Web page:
Joel Braslow

Joel Braslow
Frances M. O’Malley Endowed Chair in Neuroscience History, Professor of Psychiatry and Biobehavioral Sciences and History at UCLA

areas of expertise
  • Social, cultural, historical, and scientific context of treatment practices for severe mental illness
  • Contemporary mental health services for severe mental illness
education
  • PhD, History of Science, UCLA 
  • MD, Loma Linda University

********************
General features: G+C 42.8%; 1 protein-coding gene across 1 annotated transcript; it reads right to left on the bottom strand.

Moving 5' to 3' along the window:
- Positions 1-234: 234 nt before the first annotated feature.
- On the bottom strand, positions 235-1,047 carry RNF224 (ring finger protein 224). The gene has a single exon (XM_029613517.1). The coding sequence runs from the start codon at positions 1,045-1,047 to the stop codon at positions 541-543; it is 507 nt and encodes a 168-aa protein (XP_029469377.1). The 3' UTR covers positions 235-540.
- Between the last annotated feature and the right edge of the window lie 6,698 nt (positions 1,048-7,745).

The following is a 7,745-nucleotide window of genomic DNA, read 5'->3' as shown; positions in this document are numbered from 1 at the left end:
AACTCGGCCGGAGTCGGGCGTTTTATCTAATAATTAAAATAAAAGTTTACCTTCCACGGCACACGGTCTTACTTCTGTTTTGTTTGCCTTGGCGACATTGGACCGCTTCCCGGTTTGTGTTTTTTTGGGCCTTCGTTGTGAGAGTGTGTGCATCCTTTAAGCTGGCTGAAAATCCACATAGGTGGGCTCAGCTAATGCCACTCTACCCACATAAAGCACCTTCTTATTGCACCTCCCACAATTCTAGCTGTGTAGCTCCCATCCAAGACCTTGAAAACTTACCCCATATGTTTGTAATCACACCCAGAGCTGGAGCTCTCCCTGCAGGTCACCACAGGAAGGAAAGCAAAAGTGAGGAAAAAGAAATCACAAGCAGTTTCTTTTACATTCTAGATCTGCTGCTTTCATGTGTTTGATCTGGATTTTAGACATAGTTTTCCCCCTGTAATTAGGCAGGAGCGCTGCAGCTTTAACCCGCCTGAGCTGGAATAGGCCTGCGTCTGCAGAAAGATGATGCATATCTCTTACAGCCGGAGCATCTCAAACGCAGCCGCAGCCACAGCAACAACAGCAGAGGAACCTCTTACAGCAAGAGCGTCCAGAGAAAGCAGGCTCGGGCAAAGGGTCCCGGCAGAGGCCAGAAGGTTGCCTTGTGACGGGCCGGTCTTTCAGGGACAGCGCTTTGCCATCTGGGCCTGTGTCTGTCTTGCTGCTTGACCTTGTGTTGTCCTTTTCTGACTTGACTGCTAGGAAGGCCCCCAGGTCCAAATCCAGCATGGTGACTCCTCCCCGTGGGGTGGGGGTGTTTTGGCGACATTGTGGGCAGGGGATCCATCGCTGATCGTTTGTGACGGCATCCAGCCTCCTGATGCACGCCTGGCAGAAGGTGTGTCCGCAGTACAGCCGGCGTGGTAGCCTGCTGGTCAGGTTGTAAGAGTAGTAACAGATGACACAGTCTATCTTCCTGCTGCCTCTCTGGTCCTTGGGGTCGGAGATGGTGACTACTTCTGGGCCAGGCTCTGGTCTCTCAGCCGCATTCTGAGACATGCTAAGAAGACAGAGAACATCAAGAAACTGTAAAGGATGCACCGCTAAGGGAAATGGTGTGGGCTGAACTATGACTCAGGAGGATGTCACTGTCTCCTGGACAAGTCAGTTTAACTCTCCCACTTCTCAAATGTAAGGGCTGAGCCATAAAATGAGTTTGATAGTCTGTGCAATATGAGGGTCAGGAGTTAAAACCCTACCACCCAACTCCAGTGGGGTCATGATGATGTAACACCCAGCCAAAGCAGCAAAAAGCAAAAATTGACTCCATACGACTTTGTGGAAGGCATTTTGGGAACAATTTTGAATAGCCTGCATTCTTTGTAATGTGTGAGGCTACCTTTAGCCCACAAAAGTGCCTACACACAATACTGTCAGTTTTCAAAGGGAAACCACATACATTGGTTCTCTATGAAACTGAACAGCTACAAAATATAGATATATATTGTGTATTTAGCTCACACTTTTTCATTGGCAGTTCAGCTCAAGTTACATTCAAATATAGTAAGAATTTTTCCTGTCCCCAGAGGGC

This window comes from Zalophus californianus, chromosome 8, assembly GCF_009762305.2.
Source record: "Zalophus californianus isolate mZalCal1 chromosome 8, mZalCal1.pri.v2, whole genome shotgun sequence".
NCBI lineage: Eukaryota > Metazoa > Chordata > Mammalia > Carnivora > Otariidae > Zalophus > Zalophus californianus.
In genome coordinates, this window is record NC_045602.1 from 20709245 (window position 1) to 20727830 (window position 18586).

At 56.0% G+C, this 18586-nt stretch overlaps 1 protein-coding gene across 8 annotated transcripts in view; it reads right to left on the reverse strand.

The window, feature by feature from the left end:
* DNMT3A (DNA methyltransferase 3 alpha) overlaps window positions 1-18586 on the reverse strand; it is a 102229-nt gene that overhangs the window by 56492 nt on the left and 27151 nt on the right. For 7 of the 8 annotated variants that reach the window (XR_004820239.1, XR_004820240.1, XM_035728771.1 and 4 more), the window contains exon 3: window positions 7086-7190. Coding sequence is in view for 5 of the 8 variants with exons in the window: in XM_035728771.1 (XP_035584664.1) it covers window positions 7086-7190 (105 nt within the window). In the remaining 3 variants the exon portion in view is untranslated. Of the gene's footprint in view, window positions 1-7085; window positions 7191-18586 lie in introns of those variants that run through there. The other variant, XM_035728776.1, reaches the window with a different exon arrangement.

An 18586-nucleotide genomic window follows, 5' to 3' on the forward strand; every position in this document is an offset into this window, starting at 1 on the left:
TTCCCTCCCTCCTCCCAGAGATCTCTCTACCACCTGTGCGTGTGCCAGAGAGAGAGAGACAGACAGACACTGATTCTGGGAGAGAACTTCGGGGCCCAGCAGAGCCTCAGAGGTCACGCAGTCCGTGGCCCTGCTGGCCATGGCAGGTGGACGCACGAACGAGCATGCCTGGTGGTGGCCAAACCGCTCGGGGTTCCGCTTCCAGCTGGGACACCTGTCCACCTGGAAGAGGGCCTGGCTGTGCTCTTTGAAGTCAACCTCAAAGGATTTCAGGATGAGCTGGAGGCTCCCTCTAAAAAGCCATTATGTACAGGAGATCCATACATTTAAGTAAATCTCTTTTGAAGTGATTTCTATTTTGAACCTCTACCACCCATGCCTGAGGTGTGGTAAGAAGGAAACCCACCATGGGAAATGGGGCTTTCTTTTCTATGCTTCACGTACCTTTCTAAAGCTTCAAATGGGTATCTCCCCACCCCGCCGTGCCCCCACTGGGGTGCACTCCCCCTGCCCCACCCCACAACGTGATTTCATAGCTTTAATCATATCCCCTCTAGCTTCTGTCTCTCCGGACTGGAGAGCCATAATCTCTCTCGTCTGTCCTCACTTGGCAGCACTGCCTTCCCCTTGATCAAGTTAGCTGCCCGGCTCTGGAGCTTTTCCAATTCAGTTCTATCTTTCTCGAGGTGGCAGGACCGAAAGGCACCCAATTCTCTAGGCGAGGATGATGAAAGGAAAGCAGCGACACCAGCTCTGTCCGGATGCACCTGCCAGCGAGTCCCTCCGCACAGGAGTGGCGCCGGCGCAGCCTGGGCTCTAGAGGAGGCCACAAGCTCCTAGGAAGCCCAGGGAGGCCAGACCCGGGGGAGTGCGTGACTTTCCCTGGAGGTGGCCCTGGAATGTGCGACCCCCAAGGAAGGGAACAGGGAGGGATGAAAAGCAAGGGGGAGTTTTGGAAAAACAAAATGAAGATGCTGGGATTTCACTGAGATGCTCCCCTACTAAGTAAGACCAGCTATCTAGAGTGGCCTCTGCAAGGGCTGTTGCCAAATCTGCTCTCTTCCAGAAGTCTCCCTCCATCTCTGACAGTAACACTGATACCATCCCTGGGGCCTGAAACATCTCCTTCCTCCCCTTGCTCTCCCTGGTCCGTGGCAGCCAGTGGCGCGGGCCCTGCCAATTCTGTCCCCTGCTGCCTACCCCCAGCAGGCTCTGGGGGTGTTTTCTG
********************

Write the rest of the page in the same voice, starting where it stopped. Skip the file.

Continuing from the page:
Dr. Joel Braslow is a psychiatrist and historian whose work focuses on the social, cultural, and scientific constitution of therapeutic practices in medicine and psychiatry. His work examines twentieth-century American psychiatric practices, employing historical and health services research methods. He has been a faculty member in the UCLA Department of Psychiatry and Biobehavioral Sciences since 1992, and the UCLA Department of History since 1996. Dr. Braslow received his M.D. from Loma Linda University and his Ph.D. in History of Science from UCLA. His first book, “Mental Ills and Bodily Cures,” examined the ways in which physicians employed somatic and biological therapies, and how these uses were shaped by social and cultural concerns. Currently, he is working on “Antipsychotic drugs: science, practice, and culture, a history of antipsychotic drugs” from the 1950s to the present. The primary aim of this project is to explore how social and cultural factors shape, and are shaped by, clinical and scientific practices. This project is funded by a National Institute of Mental Health (NIMH) Career Development Award and aims to integrate methods from history, anthropology, and health services research.

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